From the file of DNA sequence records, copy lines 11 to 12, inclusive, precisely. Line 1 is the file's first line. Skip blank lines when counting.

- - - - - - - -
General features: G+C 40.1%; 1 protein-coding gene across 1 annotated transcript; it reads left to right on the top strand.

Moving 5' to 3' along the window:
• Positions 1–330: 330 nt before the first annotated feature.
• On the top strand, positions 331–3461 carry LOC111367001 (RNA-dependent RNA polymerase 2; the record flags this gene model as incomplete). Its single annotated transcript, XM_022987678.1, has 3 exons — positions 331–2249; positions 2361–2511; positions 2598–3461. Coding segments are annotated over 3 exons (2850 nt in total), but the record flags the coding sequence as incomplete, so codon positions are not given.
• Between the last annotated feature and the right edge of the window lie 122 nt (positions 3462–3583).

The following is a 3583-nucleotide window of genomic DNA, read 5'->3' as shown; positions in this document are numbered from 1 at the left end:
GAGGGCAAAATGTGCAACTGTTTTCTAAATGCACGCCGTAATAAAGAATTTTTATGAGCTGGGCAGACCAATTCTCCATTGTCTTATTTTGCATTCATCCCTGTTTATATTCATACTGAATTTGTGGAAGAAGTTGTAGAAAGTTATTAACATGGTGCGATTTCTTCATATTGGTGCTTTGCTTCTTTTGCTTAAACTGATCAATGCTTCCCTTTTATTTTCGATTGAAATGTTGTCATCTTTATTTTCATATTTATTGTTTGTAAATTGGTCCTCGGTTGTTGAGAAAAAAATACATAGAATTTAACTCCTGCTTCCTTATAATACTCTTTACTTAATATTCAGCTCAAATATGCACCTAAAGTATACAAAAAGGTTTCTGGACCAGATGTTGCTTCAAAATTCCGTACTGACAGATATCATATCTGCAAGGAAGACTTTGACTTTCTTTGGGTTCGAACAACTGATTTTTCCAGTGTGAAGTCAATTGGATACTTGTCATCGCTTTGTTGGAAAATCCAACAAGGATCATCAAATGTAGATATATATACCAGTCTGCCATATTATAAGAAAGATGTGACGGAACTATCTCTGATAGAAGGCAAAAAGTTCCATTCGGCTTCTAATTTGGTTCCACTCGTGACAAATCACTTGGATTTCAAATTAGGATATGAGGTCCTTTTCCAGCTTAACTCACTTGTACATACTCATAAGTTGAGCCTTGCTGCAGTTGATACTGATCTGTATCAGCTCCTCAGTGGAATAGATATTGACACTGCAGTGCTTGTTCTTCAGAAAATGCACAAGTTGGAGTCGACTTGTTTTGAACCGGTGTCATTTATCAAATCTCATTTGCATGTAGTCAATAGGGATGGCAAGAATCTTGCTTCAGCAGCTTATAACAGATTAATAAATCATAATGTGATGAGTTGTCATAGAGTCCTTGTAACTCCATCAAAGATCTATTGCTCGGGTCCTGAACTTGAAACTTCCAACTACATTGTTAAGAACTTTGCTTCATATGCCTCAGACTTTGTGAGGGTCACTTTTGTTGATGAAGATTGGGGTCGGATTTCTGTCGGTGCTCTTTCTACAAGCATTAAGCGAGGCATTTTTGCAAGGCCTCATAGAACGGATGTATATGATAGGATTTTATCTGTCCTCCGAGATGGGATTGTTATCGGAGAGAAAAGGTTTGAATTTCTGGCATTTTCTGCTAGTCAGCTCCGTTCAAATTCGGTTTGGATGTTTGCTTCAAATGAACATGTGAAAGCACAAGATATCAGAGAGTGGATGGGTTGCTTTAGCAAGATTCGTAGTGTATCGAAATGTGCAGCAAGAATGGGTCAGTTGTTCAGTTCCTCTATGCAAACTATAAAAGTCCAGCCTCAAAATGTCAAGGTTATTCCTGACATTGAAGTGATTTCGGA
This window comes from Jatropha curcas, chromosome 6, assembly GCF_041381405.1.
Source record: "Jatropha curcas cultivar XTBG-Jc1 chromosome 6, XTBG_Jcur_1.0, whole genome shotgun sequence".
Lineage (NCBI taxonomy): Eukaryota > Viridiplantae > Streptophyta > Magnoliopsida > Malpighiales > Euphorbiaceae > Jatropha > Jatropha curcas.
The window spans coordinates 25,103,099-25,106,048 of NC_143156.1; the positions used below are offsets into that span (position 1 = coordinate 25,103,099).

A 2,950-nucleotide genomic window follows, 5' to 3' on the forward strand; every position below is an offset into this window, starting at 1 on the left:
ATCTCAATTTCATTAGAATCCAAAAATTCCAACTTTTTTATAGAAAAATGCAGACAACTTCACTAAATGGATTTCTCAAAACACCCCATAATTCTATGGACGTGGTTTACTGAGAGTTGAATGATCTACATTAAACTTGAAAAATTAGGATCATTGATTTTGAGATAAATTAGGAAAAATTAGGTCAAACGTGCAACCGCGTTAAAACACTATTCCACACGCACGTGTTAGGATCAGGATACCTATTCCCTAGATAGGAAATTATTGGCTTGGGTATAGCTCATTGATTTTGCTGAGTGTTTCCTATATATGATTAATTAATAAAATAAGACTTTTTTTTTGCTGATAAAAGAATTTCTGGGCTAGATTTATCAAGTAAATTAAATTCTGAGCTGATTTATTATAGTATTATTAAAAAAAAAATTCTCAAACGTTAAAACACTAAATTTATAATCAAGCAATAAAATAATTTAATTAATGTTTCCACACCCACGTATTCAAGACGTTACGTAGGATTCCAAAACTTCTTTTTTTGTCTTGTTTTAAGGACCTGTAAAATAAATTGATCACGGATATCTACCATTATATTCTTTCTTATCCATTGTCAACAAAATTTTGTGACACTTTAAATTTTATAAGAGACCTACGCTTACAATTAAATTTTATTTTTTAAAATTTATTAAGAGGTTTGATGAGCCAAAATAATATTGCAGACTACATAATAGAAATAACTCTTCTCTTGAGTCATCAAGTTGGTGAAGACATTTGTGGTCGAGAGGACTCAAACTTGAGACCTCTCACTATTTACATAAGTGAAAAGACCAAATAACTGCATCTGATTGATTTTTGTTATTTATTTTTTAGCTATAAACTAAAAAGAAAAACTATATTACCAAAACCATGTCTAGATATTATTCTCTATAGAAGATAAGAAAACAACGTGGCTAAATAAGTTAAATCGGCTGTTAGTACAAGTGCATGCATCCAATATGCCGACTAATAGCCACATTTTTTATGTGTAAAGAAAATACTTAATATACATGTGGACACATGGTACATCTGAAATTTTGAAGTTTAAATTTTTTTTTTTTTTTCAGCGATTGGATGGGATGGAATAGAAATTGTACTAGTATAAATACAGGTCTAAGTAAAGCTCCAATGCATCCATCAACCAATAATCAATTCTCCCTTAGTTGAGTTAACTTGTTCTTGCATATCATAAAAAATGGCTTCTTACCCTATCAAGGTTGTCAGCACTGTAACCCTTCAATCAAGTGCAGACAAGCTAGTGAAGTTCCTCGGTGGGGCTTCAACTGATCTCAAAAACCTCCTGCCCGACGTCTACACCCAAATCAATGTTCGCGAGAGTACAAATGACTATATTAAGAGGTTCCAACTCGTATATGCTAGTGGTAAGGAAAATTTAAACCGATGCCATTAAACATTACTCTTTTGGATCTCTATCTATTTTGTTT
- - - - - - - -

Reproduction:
The window spans coordinates 25,103,099-25,106,048 of NC_143156.1; the positions used below are offsets into that span (position 1 = coordinate 25,103,099).

A 2,950-nucleotide genomic window follows, 5' to 3' on the forward strand; every position below is an offset into this window, starting at 1 on the left: